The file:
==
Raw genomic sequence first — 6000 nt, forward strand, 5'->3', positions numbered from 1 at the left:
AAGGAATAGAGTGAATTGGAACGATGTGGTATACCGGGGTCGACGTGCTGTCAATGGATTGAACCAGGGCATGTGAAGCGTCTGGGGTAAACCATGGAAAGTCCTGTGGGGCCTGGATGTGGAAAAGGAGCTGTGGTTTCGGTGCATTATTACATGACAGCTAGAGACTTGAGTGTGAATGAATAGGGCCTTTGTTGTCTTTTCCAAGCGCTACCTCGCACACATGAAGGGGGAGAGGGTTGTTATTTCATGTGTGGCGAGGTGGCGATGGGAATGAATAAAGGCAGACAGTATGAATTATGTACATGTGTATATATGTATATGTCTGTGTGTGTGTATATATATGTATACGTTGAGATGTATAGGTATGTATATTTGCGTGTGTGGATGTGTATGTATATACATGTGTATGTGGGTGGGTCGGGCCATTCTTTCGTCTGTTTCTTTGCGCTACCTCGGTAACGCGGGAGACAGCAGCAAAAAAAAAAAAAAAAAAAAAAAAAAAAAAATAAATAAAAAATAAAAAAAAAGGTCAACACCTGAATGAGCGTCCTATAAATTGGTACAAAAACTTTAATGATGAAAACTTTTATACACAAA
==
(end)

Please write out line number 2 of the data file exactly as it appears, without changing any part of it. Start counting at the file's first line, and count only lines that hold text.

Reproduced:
AAGGAATAGAGTGAATTGGAACGATGTGGTATACCGGGGTCGACGTGCTGTCAATGGATTGAACCAGGGCATGTGAAGCGTCTGGGGTAAACCATGGAAAGTCCTGTGGGGCCTGGATGTGGAAAAGGAGCTGTGGTTTCGGTGCATTATTACATGACAGCTAGAGACTTGAGTGTGAATGAATAGGGCCTTTGTTGTCTTTTCCAAGCGCTACCTCGCACACATGAAGGGGGAGAGGGTTGTTATTTCATGTGTGGCGAGGTGGCGATGGGAATGAATAAAGGCAGACAGTATGAATTATGTACATGTGTATATATGTATATGTCTGTGTGTGTGTATATATATGTATACGTTGAGATGTATAGGTATGTATATTTGCGTGTGTGGATGTGTATGTATATACATGTGTATGTGGGTGGGTCGGGCCATTCTTTCGTCTGTTTCTTTGCGCTACCTCGGTAACGCGGGAGACAGCAGCAAAAAAAAAAAAAAAAAAAAAAAAAAAAAAATAAATAAAAAATAAAAAAAAAGGTCAACACCTGAATGAGCGTCCTATAAATTGGTACAAAAACTTTAATGATGAAAACTTTTATACACAAA